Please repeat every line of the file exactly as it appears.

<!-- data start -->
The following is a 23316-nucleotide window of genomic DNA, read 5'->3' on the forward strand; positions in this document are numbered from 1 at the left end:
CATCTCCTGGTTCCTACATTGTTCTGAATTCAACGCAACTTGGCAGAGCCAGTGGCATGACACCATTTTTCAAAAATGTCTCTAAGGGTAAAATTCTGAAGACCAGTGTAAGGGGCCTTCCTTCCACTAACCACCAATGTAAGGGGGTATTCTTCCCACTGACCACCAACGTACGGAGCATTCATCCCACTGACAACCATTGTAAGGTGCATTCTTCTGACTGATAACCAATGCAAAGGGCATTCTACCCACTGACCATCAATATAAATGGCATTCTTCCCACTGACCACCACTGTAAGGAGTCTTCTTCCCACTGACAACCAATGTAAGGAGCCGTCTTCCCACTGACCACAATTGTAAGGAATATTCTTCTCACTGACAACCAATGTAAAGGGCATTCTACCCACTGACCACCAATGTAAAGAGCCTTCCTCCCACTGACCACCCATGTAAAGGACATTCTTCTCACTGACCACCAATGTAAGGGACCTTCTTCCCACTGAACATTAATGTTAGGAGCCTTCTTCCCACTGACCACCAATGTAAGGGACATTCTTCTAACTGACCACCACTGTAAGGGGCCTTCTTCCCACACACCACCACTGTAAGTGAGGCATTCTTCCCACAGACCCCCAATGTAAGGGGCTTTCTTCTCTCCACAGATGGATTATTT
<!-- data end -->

The following is a 23316-nucleotide window of genomic DNA, read 5'->3' on the forward strand; positions in this document are numbered from 1 at the left end:
CATCTCCTGGTTCCTACATTGTTCTGAATTCAACGCAACTTGGCAGAGCCAGTGGCATGACACCATTTTTCAAAAATGTCTCTAAGGGTAAAATTCTGAAGACCAGTGTAAGGGGCCTTCCTTCCACTAACCACCAATGTAAGGGGGTATTCTTCCCACTGACCACCAACGTACGGAGCATTCATCCCACTGACAACCATTGTAAGGTGCATTCTTCTGACTGATAACCAATGCAAAGGGCATTCTACCCACTGACCATCAATATAAATGGCATTCTTCCCACTGACCACCACTGTAAGGAGTCTTCTTCCCACTGACAACCAATGTAAGGAGCCGTCTTCCCACTGACCACAATTGTAAGGAATATTCTTCTCACTGACAACCAATGTAAAGGGCATTCTACCCACTGACCACCAATGTAAAGAGCCTTCCTCCCACTGACCACCCATGTAAAGGACATTCTTCTCACTGACCACCAATGTAAGGGACCTTCTTCCCACTGAACATTAATGTTAGGAGCCTTCTTCCCACTGACCACCAATGTAAGGGACATTCTTCTAACTGACCACCACTGTAAGGGGCCTTCTTCCCACACACCACCACTGTAAGTGAGGCATTCTTCCCACAGACCCCCAATGTAAGGGGCTTTCTTCTCTCCACAGATGGATTATTT